When Jesse Dimmick was a fugitive from Colorado fleeing a murder charge, he led police in
 Kansas on a chase, and his car was disabled in front of a newlywed
 couple’s house. He ran in and confronted the couple, Jared and Lindsay
 Rowley, at knifepoint. As police surrounded the house, Dimmick says he
 got a verbal agreement from the couple that they would help him escape
 in exchange for an unspecified cash payment, which he says constituted
 “a legally binding oral contract.” But when he fell asleep, the Rowleys
 fled the house and police stormed in, shooting and wounding Dimmick. He
 was convicted of multiple felonies in the case, but after his
 sentencing (10 years, 11 months), Dimmick was extradited to Colorado to
 face the murder charge. In his free time while awaiting trial in that
 case, Dimmick has sued the Rowleys “without the aid of professional
 [sic] legal counsel,” his claim notes, alleging “breech [sic] of
 contract” and demanding $235,000 in compensation. The Rowleys’ attorney
 asked for a dismissal of the suit, but the judge has yet to rule on
 that motion.

A THOUGHT: The law has this backwards – Inmates shouldn’t be allowed to file such suits without the judge’s permission.

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High Security

“She grabbed a bag of apricots, dried apricots, opened them, ate a couple, put it back and the security guard watched her do it,” says Alissa Jones, about an incident at a Safeway grocery store in Everett, Wash. The guard labeled it shoplifting, and grabbed the culprit, Savannah Harp, and took her and her shopping companion, who didn’t see the incident, to the back of the store for interrogation.

 “She’s banned from the store, and we’re pressing charges,” the guard told them. “And she needs to sign this form saying she understands she can’t come into any Safeways.” The problem: Savannah can’t read or write; she’s 4. But the guard made her scribble something like her name on the paper anyway. Her companion at the store was her father. When corporate officials heard about it, the security guard was fired, and apologized to Savannah’s parents.”Our policies on shoplifting are intended to protect our customers, but built on common sense,” said Safeway spokeswoman Cherie Myers. “And everyone understands what common sense is.”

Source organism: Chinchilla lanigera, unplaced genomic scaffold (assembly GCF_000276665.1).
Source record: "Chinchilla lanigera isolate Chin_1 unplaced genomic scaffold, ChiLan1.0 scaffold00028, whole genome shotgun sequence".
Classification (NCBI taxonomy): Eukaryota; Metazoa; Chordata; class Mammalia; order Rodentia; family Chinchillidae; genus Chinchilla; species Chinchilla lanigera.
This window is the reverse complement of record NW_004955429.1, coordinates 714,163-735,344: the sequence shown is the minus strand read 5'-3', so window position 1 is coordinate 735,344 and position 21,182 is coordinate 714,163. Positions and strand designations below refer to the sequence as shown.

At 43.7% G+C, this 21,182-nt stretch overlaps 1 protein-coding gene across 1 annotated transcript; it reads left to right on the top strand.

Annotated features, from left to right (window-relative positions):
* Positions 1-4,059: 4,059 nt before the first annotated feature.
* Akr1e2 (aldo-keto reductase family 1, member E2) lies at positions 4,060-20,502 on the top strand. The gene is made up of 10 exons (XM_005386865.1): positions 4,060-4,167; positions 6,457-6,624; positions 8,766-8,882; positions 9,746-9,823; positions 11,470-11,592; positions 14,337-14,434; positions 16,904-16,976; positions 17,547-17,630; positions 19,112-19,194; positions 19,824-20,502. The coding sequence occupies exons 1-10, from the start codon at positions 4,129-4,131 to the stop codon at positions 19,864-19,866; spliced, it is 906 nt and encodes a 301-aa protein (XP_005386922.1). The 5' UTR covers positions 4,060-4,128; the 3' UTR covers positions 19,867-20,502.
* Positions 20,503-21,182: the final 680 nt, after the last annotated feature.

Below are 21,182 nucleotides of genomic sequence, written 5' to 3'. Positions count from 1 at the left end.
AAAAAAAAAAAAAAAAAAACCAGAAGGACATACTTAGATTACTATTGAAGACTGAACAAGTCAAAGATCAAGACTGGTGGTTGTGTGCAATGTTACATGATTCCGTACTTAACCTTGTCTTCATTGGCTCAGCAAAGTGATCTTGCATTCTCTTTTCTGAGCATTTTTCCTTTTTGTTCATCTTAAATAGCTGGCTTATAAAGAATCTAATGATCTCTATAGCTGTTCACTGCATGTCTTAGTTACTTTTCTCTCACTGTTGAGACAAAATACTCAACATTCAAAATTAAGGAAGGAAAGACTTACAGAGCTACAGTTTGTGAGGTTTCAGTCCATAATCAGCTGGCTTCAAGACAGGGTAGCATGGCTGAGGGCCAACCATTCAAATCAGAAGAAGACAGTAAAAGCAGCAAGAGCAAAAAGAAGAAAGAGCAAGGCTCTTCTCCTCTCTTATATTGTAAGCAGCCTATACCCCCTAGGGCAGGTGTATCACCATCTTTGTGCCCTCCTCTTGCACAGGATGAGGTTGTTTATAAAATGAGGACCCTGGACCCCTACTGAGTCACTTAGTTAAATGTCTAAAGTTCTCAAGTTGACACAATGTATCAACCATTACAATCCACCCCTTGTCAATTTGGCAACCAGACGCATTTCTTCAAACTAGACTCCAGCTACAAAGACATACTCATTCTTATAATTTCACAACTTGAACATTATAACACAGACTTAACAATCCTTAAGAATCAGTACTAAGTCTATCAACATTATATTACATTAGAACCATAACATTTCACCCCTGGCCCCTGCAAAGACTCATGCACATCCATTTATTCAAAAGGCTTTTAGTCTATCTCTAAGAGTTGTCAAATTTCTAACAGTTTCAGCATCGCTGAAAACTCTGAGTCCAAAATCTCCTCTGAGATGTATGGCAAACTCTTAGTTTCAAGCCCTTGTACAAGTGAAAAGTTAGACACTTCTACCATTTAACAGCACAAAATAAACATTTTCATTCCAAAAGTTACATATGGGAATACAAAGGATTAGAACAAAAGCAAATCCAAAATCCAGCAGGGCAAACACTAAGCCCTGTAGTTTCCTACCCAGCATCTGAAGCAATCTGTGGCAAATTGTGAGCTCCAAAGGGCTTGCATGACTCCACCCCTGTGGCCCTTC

A THOUGHT: Common sense tells those with common sense that common sense isn’t very common, as reviewing the security guard’s actions should have told Ms. Myers if she had any common sense.

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Die Another Day

“I told her I didn’t want to die,” said a 17-year-old boy from Edgewater, Fla., to police. “And then she wouldn’t get out of the car so I had to pull it over. I had to pull like her, like, move her over and she started hitting me. I have bites, cuts and punches all over my face,” he said. The “she” involved is his mother. The family, including his father, was coming home from a Blue Oyster Cult concert, and his mother was drunk and “out of control,” driving close to 110 mph, the boy said. The car eventually ran out of gas, which is when he called 911. Deputies gave the boy a ride to protective custody; his father, Ronald Siciliano, a ride home; and the mother, Patricia Siciliano, 41, a ride to jail. She was charged with domestic battery, child abuse without great harm, resisting arrest, and three counts of battery on a law enforcement officer – but not drunk driving, since deputies didn’t actually see her behind the wheel. “She’s not a very smart alcoholic,” the boy said, “at all.”

A THOUGHT: Not too many of them are, son.

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"Party on Wayne" – "Party on Garth"

Two 20-year-old men at a party in Sweden noticed an 18-year-old woman had passed out from drinking too much. They thought it would be “fun” to take “compromising pictures” of her – they pulled up her shirt and took photos of her breasts. Other shots showed the men giving each other “high-fives” – with their own pants pulled down to expose themselves next to her. But despite the photographic evidence, the unnamed men were exonerated of sexual molestation because, the Stockholm District Court ruled, by being unconscious, the woman was not aware she was being molested. “She considers herself to have been seriously violated,” said prosecutor Gunnar Merkel. He plans to appeal the ruling.

A THOUGHT: Meanwhile, I don’t want to even think about what’s going on in hospital coma wards in the country.

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A Hairy Situation